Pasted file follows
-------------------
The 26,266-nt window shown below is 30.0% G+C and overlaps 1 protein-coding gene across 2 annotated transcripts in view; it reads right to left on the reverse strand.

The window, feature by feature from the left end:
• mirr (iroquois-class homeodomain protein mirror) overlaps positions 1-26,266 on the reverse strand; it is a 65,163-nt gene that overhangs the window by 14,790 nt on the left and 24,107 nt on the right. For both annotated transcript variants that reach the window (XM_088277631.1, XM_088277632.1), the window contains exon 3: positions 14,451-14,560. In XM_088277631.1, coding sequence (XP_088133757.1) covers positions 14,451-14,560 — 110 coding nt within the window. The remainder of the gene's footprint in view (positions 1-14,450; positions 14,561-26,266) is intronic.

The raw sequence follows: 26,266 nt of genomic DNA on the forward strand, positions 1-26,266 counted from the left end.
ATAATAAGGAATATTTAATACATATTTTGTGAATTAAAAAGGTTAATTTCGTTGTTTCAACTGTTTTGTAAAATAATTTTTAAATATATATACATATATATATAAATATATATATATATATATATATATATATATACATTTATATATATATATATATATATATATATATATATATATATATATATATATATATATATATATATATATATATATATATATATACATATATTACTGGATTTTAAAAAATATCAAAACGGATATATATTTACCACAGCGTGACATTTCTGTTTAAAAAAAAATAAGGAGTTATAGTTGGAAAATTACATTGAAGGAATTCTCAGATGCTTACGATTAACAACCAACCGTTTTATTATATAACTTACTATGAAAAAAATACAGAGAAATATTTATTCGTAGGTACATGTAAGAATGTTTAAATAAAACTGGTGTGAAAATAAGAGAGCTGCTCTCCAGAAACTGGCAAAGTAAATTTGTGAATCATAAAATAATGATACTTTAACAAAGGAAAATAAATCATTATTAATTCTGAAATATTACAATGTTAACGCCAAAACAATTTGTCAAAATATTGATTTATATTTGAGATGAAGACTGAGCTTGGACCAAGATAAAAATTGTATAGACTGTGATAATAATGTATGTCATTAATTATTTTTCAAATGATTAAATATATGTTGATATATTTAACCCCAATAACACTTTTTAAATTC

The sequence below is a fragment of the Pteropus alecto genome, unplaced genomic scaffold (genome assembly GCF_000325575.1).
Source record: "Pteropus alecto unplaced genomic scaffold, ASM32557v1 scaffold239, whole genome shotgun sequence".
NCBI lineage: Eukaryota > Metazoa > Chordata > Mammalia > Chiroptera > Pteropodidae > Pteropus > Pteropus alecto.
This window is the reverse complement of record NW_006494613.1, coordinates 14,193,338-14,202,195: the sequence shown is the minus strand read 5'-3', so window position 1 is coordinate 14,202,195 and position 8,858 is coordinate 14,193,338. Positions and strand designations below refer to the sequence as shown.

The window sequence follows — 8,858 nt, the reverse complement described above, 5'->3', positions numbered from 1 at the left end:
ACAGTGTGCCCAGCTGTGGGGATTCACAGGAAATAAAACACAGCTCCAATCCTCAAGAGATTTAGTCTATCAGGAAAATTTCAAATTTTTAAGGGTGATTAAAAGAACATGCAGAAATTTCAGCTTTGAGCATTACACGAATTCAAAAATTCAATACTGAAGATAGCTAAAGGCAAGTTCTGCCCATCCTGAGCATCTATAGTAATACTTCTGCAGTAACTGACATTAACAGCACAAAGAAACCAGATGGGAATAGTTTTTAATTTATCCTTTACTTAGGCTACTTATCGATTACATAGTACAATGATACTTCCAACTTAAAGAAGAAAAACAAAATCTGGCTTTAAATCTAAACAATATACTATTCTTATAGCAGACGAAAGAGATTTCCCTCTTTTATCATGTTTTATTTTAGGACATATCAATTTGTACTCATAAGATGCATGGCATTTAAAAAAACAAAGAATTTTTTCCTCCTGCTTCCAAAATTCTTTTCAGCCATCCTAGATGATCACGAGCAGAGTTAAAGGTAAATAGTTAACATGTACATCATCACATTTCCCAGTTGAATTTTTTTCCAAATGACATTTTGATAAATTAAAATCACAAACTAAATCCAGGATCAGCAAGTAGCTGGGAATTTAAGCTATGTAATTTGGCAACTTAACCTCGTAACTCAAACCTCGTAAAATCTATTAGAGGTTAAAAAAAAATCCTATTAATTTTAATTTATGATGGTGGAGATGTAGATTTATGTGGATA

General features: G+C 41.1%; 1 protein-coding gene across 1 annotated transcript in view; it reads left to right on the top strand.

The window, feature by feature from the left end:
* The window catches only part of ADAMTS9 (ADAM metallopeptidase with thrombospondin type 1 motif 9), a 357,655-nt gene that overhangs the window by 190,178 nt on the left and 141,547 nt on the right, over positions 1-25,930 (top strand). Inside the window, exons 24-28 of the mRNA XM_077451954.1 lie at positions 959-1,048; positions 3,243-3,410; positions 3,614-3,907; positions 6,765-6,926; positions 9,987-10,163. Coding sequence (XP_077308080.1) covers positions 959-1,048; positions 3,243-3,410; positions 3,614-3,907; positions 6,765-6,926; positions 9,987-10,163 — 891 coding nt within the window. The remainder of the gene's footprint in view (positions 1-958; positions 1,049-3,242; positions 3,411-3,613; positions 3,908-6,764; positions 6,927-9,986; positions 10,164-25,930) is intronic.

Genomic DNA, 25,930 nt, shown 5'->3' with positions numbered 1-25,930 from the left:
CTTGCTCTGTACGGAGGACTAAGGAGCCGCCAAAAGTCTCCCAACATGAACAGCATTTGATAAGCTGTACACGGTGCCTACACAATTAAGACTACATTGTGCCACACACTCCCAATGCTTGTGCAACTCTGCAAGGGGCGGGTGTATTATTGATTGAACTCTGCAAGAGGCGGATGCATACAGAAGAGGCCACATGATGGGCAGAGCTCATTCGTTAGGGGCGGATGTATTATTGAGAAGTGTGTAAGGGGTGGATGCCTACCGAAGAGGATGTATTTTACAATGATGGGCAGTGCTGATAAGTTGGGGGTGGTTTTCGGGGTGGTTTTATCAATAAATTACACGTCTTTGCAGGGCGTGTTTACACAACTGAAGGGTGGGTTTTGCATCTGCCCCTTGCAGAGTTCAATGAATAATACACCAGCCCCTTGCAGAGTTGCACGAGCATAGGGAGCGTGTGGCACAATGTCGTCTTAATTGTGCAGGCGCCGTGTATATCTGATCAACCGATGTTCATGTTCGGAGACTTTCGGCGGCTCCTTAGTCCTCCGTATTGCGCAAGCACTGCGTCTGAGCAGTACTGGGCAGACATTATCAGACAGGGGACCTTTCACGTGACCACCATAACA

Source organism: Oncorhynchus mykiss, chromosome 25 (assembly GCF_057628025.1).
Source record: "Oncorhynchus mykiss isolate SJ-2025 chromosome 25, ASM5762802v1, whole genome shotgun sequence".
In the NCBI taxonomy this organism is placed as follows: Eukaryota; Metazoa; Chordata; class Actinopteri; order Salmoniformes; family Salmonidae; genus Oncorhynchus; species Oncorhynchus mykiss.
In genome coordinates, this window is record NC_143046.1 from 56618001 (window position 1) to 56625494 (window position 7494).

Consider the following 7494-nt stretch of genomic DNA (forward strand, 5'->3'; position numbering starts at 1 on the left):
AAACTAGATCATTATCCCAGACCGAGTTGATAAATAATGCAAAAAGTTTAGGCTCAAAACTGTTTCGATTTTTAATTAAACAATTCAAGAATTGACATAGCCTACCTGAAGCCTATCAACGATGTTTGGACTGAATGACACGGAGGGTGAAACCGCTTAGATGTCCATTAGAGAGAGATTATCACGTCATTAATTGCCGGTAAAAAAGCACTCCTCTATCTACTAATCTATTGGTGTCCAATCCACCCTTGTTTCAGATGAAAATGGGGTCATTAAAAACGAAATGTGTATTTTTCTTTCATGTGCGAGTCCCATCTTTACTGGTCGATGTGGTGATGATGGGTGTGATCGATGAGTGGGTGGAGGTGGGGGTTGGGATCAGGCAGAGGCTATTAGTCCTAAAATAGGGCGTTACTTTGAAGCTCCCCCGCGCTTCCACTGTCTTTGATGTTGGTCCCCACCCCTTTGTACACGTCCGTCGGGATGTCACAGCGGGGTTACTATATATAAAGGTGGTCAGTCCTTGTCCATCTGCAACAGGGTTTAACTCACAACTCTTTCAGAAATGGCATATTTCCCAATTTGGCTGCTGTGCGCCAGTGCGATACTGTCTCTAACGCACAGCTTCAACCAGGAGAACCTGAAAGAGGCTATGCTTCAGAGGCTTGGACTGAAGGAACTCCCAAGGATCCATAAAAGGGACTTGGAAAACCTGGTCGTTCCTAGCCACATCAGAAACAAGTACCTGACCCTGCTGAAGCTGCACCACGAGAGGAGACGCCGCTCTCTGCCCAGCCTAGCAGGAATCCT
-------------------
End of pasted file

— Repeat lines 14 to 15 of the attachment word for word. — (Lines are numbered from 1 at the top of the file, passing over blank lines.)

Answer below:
* The window catches only part of ADAMTS9 (ADAM metallopeptidase with thrombospondin type 1 motif 9), a 357,655-nt gene that overhangs the window by 190,178 nt on the left and 141,547 nt on the right, over positions 1-25,930 (top strand). Inside the window, exons 24-28 of the mRNA XM_077451954.1 lie at positions 959-1,048; positions 3,243-3,410; positions 3,614-3,907; positions 6,765-6,926; positions 9,987-10,163. Coding sequence (XP_077308080.1) covers positions 959-1,048; positions 3,243-3,410; positions 3,614-3,907; positions 6,765-6,926; positions 9,987-10,163 — 891 coding nt within the window. The remainder of the gene's footprint in view (positions 1-958; positions 1,049-3,242; positions 3,411-3,613; positions 3,908-6,764; positions 6,927-9,986; positions 10,164-25,930) is intronic.

Genomic DNA, 25,930 nt, shown 5'->3' with positions numbered 1-25,930 from the left: